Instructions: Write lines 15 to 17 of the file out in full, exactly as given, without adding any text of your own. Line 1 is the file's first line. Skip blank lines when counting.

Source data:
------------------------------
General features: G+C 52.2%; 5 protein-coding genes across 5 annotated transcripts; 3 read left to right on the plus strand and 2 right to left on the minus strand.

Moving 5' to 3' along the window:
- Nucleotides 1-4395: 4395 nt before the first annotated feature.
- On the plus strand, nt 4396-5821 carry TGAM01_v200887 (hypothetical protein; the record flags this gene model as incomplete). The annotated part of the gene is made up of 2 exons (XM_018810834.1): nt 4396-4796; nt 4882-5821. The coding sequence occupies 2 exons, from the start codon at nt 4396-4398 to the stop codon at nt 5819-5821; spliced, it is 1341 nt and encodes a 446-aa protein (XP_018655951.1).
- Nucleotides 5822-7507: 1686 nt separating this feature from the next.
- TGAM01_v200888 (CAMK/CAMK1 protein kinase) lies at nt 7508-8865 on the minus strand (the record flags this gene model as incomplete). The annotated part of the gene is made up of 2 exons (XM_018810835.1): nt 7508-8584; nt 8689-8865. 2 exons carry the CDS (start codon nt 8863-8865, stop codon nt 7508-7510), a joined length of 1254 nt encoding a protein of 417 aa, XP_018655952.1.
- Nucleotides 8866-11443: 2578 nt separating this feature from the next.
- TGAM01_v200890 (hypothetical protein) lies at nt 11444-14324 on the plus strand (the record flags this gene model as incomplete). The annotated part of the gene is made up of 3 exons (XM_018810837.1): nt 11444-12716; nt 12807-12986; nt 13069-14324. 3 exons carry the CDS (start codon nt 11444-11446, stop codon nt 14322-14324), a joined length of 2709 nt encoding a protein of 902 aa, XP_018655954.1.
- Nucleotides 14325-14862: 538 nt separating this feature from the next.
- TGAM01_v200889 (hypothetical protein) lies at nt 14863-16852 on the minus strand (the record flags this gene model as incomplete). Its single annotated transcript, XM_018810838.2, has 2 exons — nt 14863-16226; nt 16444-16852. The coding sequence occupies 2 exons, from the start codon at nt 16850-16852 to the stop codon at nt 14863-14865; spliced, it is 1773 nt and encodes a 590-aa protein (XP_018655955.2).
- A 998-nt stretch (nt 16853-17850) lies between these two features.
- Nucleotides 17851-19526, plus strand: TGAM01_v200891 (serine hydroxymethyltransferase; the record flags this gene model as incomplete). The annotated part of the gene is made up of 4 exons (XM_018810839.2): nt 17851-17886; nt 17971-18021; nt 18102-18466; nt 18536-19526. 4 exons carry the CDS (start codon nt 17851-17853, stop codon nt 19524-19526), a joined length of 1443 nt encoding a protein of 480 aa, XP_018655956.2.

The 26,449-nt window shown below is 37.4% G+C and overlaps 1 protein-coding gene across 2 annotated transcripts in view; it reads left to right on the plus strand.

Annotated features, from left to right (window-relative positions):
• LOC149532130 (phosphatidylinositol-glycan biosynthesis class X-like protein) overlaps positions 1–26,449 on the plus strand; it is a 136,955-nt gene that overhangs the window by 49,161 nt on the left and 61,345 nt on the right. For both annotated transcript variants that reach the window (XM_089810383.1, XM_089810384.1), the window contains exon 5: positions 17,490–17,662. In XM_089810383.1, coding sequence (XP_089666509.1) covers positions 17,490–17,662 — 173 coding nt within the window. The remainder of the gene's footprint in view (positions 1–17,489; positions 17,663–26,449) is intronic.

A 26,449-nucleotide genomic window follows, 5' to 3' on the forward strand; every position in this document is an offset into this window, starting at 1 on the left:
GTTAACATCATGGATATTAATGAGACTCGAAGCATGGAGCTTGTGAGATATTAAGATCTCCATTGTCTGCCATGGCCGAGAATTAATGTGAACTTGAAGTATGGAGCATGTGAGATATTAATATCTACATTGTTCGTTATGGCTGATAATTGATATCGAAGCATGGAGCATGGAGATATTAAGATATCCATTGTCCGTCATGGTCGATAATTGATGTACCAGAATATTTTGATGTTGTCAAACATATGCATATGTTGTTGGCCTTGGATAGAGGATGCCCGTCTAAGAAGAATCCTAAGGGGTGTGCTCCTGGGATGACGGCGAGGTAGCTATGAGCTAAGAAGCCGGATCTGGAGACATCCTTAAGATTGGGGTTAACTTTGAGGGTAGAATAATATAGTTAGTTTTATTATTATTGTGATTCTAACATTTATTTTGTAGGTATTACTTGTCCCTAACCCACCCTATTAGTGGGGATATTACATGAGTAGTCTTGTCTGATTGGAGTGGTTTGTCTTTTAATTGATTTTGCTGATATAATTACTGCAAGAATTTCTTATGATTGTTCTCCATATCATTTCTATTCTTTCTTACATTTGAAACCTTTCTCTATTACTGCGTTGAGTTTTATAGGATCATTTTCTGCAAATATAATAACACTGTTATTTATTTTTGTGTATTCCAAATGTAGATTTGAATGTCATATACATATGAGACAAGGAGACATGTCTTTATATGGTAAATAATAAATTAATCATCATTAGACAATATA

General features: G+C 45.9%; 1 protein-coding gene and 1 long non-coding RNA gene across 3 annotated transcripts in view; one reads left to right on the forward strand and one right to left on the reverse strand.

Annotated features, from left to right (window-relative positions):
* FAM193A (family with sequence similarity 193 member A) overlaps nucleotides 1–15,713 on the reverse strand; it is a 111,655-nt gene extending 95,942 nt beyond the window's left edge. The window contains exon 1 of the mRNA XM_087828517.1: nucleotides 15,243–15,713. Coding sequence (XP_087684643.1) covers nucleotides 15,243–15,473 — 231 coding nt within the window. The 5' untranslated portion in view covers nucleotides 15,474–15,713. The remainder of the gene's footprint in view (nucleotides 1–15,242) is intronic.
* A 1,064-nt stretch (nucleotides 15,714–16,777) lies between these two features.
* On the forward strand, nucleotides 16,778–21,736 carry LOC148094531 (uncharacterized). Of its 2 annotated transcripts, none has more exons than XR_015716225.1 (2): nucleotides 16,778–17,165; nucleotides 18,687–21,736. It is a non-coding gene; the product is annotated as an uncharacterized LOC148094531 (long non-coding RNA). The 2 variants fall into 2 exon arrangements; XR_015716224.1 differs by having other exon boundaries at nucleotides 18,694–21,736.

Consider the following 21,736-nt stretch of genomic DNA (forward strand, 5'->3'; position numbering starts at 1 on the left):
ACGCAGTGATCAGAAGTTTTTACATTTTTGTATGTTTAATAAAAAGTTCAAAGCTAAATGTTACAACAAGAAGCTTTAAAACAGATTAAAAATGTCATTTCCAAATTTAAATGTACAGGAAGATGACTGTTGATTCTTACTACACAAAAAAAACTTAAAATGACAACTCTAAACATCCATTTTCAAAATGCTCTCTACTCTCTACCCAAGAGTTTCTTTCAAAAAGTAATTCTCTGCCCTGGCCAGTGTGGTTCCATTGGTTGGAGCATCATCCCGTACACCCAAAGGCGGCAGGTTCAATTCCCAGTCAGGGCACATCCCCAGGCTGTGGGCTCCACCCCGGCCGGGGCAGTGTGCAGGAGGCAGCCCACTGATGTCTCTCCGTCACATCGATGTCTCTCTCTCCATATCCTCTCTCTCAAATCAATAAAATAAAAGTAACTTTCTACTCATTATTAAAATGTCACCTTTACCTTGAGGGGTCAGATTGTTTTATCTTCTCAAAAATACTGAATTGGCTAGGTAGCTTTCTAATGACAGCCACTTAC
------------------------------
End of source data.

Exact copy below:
• LOC149532130 (phosphatidylinositol-glycan biosynthesis class X-like protein) overlaps positions 1–26,449 on the plus strand; it is a 136,955-nt gene that overhangs the window by 49,161 nt on the left and 61,345 nt on the right. For both annotated transcript variants that reach the window (XM_089810383.1, XM_089810384.1), the window contains exon 5: positions 17,490–17,662. In XM_089810383.1, coding sequence (XP_089666509.1) covers positions 17,490–17,662 — 173 coding nt within the window. The remainder of the gene's footprint in view (positions 1–17,489; positions 17,663–26,449) is intronic.

A 26,449-nucleotide genomic window follows, 5' to 3' on the forward strand; every position in this document is an offset into this window, starting at 1 on the left:
GTTAACATCATGGATATTAATGAGACTCGAAGCATGGAGCTTGTGAGATATTAAGATCTCCATTGTCTGCCATGGCCGAGAATTAATGTGAACTTGAAGTATGGAGCATGTGAGATATTAATATCTACATTGTTCGTTATGGCTGATAATTGATATCGAAGCATGGAGCATGGAGATATTAAGATATCCATTGTCCGTCATGGTCGATAATTGATGTACCAGAATATTTTGATGTTGTCAAACATATGCATATGTTGTTGGCCTTGGATAGAGGATGCCCGTCTAAGAAGAATCCTAAGGGGTGTGCTCCTGGGATGACGGCGAGGTAGCTATGAGCTAAGAAGCCGGATCTGGAGACATCCTTAAGATTGGGGTTAACTTTGAGGGTAGAATAATATAGTTAGTTTTATTATTATTGTGATTCTAACATTTATTTTGTAGGTATTACTTGTCCCTAACCCACCCTATTAGTGGGGATATTACATGAGTAGTCTTGTCTGATTGGAGTGGTTTGTCTTTTAATTGATTTTGCTGATATAATTACTGCAAGAATTTCTTATGATTGTTCTCCATATCATTTCTATTCTTTCTTACATTTGAAACCTTTCTCTATTACTGCGTTGAGTTTTATAGGATCATTTTCTGCAAATATAATAACACTGTTATTTATTTTTGTGTATTCCAAATGTAGATTTGAATGTCATATACATATGAGACAAGGAGACATGTCTTTATATGGTAAATAATAAATTAATCATCATTAGACAATATA